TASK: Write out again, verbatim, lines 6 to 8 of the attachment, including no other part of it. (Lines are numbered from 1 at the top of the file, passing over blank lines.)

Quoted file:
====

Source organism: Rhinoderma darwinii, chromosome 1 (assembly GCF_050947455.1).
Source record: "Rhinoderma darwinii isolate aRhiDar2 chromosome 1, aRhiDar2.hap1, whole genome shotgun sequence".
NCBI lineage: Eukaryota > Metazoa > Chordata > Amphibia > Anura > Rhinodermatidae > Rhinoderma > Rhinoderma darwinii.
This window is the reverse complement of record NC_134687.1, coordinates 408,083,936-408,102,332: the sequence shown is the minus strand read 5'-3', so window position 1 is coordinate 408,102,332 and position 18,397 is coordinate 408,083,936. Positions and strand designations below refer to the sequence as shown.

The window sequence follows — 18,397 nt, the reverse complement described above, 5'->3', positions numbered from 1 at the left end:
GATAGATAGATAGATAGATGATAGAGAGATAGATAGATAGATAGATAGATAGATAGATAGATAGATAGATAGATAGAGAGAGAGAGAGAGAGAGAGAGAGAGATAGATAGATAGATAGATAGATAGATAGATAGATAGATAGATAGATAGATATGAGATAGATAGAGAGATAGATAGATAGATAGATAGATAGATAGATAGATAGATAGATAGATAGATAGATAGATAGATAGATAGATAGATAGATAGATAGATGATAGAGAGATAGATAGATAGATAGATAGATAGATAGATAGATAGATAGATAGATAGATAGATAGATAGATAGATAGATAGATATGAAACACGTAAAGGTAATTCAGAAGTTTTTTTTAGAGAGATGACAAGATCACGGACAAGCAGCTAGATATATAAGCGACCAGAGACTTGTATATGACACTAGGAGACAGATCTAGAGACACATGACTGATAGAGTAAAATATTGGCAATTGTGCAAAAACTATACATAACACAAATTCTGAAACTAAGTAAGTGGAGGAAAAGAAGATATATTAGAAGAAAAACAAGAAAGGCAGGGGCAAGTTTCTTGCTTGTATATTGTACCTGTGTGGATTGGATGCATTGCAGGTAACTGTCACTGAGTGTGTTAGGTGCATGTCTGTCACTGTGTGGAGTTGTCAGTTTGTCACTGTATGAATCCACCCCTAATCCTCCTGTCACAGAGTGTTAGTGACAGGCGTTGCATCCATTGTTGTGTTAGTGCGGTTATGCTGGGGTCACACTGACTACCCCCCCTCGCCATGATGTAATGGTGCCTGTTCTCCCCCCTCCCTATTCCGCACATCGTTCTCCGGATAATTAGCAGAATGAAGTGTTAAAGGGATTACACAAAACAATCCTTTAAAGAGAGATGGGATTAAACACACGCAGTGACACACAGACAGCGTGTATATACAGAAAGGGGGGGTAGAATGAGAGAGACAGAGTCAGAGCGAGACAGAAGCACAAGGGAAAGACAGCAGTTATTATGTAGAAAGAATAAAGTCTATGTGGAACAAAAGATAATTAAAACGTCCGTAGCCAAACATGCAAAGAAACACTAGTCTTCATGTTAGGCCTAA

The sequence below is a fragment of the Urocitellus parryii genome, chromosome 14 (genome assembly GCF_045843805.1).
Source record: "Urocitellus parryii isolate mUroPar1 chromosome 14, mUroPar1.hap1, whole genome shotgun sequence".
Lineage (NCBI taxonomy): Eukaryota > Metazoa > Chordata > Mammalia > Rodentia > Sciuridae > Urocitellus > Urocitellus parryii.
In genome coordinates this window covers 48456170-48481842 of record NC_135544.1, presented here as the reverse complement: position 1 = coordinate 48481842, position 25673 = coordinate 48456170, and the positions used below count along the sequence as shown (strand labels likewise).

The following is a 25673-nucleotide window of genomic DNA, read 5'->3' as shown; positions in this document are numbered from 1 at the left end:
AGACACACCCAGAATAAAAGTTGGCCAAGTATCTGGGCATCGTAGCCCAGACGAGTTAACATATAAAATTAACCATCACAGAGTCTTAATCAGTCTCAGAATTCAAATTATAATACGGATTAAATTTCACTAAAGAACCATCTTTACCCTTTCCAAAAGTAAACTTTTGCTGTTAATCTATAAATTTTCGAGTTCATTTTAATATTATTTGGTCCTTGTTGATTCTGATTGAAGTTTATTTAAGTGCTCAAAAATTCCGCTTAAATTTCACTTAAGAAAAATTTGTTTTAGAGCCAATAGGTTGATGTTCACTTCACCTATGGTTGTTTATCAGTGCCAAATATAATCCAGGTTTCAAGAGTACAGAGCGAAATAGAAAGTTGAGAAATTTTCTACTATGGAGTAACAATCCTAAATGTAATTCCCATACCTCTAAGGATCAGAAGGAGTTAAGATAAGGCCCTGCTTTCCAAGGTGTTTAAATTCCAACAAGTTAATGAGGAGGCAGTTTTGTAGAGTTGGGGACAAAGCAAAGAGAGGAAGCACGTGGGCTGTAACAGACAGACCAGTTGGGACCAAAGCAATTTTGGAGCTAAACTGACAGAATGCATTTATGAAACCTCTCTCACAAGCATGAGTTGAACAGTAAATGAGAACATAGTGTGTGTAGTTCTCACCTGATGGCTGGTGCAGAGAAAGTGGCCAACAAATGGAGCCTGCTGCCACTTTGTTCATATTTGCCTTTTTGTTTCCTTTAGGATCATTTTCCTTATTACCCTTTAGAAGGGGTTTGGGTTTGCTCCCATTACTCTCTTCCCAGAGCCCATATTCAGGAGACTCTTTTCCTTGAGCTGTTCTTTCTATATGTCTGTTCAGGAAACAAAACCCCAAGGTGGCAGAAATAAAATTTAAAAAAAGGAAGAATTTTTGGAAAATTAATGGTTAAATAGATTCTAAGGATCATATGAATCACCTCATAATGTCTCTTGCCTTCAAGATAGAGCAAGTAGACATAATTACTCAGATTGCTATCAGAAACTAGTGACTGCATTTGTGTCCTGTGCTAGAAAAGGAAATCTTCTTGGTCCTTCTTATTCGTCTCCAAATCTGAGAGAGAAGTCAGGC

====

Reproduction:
GATAGATAGATAGATAGATGATAGAGAGATAGATAGATAGATAGATAGATAGATAGATAGATAGATAGATAGATAGAGAGAGAGAGAGAGAGAGAGAGAGAGATAGATAGATAGATAGATAGATAGATAGATAGATAGATAGATAGATAGATATGAGATAGATAGAGAGATAGATAGATAGATAGATAGATAGATAGATAGATAGATAGATAGATAGATAGATAGATAGATAGATAGATAGATAGATAGATAGATGATAGAGAGATAGATAGATAGATAGATAGATAGATAGATAGATAGATAGATAGATAGATAGATAGATAGATAGATAGATAGATATGAAACACGTAAAGGTAATTCAGAAGTTTTTTTTAGAGAGATGACAAGATCACGGACAAGCAGCTAGATATATAAGCGACCAGAGACTTGTATATGACACTAGGAGACAGATCTAGAGACACATGACTGATAGAGTAAAATATTGGCAATTGTGCAAAAACTATACATAACACAAATTCTGAAACTAAGTAAGTGGAGGAAAAGAAGATATATTAGAAGAAAAACAAGAAAGGCAGGGGCAAGTTTCTTGCTTGTATATTGTACCTGTGTGGATTGGATGCATTGCAGGTAACTGTCACTGAGTGTGTTAGGTGCATGTCTGTCACTGTGTGGAGTTGTCAGTTTGTCACTGTATGAATCCACCCCTAATCCTCCTGTCACAGAGTGTTAGTGACAGGCGTTGCATCCATTGTTGTGTTAGTGCGGTTATGCTGGGGTCACACTGACTACCCCCCCTCGCCATGATGTAATGGTGCCTGTTCTCCCCCCTCCCTATTCCGCACATCGTTCTCCGGATAATTAGCAGAATGAAGTGTTAAAGGGATTACACAAAACAATCCTTTAAAGAGAGATGGGATTAAACACACGCAGTGACACACAGACAGCGTGTATATACAGAAAGGGGGGGTAGAATGAGAGAGACAGAGTCAGAGCGAGACAGAAGCACAAGGGAAAGACAGCAGTTATTATGTAGAAAGAATAAAGTCTATGTGGAACAAAAGATAATTAAAACGTCCGTAGCCAAACATGCAAAGAAACACTAGTCTTCATGTTAGGCCTAA

The sequence below is a fragment of the Urocitellus parryii genome, chromosome 14 (genome assembly GCF_045843805.1).
Source record: "Urocitellus parryii isolate mUroPar1 chromosome 14, mUroPar1.hap1, whole genome shotgun sequence".